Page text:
January 1945 Radio-Craft
[Table of Contents]
Wax nostalgic about and learn from the history of early electronics.
See articles from Radio-Craft,
published 1929 - 1953. All copyrights are hereby acknowledged.
"Mediocre and half-baked
technicians will be just out of luck." So said Radio-Craft editor Hugo
Gernsback, writing in the January 1945 issue about the opportunities likely
to be awaiting radioservicemen. Surprisingly, at least to me - but I suspect
also to most of his readers at the time - Mr. Gernsback predicted that
the majority of post-war electronics technician jobs will be for other than
the kind of radio service work that existed before World War II. Major
advances in factory automation with both electrical and mechanical innovations,
when combined with recent advertising by consumer product manufacturers promising
all sorts of amazing home appliances and entertainment gizmos, will assure a
much wider and deeper (technically) variety of service work. Commercial, industrial,
and domestic was predicted to require more troubleshooting, repair and maintenance
savvy than merely swapping out vacuum tubes or tweaking potentiometers until
"it seems right." Hence, the opening comment. The included chart of expected
demand for household items shows that radios were not at the top of the chart
for items which had pent-up demand once the war was over and factories reverted
back to normal production rather than serving wartime requirements.
... Industrial electronic maintenance and servicing offers the radioman
a profitable new field which will doubtless eclipse broadcast receiver servicing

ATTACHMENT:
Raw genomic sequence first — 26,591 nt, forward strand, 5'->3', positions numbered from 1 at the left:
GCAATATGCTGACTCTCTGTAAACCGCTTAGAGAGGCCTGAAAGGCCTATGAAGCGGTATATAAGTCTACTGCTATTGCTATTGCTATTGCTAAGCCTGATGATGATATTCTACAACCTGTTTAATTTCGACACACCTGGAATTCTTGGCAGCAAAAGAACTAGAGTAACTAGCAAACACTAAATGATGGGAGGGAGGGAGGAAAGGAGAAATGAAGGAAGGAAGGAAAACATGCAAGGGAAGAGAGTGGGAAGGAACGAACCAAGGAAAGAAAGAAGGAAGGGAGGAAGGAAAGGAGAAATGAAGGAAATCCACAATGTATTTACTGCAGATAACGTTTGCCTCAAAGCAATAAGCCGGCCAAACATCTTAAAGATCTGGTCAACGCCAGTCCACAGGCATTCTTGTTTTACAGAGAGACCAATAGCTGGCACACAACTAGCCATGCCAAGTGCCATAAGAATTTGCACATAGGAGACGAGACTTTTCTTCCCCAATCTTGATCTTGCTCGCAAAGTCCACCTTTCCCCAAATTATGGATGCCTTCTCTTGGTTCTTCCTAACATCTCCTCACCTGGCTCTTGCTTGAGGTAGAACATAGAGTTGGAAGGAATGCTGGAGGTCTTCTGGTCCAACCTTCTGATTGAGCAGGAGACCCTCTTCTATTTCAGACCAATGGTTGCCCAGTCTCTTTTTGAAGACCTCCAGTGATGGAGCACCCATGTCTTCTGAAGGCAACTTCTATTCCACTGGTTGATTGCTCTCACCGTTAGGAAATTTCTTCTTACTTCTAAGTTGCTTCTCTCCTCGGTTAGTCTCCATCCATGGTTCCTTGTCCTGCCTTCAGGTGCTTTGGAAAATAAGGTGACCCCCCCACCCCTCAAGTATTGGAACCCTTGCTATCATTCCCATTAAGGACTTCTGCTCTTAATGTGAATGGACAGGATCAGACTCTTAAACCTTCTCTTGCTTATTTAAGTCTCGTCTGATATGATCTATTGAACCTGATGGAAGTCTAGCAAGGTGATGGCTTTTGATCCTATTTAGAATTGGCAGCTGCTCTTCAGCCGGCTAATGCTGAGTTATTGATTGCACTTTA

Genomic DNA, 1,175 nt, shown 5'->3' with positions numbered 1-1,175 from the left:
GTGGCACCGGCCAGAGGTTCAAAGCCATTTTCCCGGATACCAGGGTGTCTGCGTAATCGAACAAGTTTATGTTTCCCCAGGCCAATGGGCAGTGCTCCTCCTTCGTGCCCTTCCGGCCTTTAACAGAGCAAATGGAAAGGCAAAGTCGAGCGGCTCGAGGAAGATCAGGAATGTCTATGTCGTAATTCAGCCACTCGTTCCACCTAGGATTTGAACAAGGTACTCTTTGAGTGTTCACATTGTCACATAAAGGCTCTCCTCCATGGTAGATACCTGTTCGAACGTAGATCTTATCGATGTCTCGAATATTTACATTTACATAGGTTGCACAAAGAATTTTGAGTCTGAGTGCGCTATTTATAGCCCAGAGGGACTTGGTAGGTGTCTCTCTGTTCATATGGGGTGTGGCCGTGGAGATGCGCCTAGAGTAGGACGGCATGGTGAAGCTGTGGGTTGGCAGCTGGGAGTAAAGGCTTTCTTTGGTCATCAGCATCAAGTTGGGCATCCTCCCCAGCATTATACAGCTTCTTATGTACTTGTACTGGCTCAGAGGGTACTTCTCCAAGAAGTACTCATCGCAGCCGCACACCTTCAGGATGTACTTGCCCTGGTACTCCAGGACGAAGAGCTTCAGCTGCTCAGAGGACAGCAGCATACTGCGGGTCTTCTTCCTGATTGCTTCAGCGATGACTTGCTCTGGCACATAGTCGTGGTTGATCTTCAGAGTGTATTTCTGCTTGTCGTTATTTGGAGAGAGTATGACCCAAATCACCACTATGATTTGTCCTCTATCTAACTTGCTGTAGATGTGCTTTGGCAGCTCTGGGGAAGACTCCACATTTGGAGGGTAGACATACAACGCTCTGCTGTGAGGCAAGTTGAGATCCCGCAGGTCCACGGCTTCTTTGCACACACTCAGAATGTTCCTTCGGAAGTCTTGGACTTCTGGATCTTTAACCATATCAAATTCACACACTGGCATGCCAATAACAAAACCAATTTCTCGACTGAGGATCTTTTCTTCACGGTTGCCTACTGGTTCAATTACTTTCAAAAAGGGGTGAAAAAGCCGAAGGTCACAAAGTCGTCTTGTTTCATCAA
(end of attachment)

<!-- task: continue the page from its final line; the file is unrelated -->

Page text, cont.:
in the post-war world ...
The European war which is now drawing to a close, will return many thousands
of radiomen from our armed forces. Most of them will go into the electronic
and radio servicing field. We have many indications on this. During the past
year hundreds of letters received by Radio-Craft from servicemen indicate that
radio servicing will be one of the favorite occupations of former men of the
There are also thousands of ex-radioservicemen who were in this business
before they entered the armed forces. These, too, in large numbers, will also
wish to get back into their former line of work.
It is safe to predict that for many years to come, after hostilities cease,
radio servicing will be profitable to those who give real service and are expert
For some time to come, in the very nature
of things, not everybody will rush to a radio store trying to buy a new radio
receiver. A recent survey just to hand, shows, surprisingly, that other home
appliances will be much more in demand than new radios. The following tabulation
The reason for this, as the survey explains, is that the great publicity
which radio manufacturers have given to post-war radio sets has no doubt caught
the imagination of the American public. That means that people will not be so
anxious to exchange their present sets for a 1942 model even if it is brand
new. They feel that they will wish to wait for new type FM receivers, television
combinations and others.
To the serviceman this is a grand opportunity in servicing the old set which
John Q. Public wishes to hang on to until the newer improved sets come out.